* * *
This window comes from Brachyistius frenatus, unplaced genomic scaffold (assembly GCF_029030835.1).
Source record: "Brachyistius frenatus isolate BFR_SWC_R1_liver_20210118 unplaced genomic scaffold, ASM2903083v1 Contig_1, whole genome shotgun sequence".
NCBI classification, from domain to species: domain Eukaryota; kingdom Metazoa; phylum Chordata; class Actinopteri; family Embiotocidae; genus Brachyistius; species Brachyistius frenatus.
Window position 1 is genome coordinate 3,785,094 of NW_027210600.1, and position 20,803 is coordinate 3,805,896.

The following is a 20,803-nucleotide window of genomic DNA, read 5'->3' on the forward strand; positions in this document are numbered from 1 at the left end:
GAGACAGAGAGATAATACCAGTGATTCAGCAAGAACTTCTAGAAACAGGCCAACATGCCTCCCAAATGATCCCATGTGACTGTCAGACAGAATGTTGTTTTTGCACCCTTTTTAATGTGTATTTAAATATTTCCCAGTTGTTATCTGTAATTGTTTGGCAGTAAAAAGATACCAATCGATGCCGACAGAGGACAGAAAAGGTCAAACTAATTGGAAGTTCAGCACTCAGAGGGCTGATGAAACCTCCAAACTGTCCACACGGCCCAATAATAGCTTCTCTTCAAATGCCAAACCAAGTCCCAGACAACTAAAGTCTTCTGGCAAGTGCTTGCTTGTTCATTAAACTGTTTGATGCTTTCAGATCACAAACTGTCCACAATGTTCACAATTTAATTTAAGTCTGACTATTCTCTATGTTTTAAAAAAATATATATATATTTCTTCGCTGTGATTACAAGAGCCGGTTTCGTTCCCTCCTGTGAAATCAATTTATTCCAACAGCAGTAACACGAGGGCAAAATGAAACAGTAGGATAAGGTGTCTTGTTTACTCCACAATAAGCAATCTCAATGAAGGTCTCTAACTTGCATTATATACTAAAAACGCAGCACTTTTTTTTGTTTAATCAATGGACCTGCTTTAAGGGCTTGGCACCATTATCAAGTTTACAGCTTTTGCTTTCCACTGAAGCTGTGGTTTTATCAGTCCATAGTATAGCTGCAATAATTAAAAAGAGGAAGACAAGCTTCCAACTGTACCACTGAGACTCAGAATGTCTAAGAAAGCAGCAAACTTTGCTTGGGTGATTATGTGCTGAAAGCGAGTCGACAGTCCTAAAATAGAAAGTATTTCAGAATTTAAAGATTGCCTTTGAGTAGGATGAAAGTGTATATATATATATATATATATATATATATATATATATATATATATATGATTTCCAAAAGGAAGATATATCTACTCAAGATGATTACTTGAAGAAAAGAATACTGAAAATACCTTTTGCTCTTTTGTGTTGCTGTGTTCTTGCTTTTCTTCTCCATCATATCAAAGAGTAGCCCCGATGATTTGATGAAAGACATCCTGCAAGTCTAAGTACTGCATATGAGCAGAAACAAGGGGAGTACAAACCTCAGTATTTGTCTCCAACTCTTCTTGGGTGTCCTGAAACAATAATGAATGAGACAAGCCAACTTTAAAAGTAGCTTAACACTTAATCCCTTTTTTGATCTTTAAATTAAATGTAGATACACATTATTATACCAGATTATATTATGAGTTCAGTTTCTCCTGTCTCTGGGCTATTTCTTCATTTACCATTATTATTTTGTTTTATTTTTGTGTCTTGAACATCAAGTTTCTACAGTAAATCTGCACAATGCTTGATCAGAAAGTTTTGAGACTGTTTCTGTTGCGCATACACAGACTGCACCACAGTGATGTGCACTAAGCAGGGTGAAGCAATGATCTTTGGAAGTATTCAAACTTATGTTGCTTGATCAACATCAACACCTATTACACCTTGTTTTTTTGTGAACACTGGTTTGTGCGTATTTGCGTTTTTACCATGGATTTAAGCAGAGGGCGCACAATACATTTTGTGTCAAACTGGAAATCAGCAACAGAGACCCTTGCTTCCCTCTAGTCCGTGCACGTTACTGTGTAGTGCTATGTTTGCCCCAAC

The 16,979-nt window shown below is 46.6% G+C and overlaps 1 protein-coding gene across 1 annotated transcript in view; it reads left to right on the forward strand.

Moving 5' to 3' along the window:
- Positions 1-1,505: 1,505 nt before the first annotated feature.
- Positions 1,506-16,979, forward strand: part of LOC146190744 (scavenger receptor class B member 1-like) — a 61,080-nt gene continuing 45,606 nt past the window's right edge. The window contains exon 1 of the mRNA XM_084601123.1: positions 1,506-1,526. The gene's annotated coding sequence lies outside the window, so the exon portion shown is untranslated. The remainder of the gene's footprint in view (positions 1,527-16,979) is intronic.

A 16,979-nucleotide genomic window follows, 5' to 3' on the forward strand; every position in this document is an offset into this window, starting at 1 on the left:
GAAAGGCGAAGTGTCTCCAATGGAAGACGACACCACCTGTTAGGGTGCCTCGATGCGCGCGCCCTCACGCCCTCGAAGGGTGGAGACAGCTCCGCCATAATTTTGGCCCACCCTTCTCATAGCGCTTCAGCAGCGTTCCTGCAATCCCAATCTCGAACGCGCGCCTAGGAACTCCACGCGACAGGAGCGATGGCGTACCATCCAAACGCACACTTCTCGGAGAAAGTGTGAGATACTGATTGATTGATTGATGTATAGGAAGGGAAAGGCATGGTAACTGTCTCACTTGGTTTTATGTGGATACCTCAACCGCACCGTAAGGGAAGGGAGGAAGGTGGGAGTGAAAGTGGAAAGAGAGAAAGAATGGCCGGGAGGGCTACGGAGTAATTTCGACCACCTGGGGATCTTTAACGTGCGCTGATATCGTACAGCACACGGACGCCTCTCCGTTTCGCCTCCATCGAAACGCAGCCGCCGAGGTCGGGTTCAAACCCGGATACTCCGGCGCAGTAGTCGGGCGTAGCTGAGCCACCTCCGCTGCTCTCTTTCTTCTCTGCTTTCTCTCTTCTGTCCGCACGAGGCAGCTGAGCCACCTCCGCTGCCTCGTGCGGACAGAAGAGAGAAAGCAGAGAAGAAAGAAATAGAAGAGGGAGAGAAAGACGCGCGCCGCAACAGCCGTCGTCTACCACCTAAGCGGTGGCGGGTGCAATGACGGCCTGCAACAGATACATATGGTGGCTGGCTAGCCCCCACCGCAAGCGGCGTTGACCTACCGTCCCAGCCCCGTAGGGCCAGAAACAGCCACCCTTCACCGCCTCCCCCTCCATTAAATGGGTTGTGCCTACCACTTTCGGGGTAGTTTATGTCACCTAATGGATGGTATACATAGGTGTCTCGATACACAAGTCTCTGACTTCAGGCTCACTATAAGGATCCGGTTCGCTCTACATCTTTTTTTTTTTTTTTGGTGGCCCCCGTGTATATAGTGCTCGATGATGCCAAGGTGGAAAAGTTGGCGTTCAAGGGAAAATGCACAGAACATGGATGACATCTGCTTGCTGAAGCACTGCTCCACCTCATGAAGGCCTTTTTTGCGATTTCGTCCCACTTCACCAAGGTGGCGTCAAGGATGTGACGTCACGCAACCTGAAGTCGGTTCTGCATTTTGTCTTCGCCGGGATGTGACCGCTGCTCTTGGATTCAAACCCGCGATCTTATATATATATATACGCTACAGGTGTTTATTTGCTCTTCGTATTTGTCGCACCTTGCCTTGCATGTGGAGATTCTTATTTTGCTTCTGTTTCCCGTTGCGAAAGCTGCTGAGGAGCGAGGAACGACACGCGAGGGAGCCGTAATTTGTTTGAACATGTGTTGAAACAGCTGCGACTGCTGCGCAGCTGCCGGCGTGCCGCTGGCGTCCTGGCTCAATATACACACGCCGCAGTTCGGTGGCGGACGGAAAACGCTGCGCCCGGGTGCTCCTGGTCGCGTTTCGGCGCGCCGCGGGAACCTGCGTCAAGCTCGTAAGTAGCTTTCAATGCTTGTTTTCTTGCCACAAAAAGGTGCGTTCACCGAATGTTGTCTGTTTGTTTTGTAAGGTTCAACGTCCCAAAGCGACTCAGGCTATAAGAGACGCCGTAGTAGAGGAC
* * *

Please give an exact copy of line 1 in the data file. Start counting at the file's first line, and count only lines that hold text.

This window comes from Brachyistius frenatus, unplaced genomic scaffold (assembly GCF_029030835.1).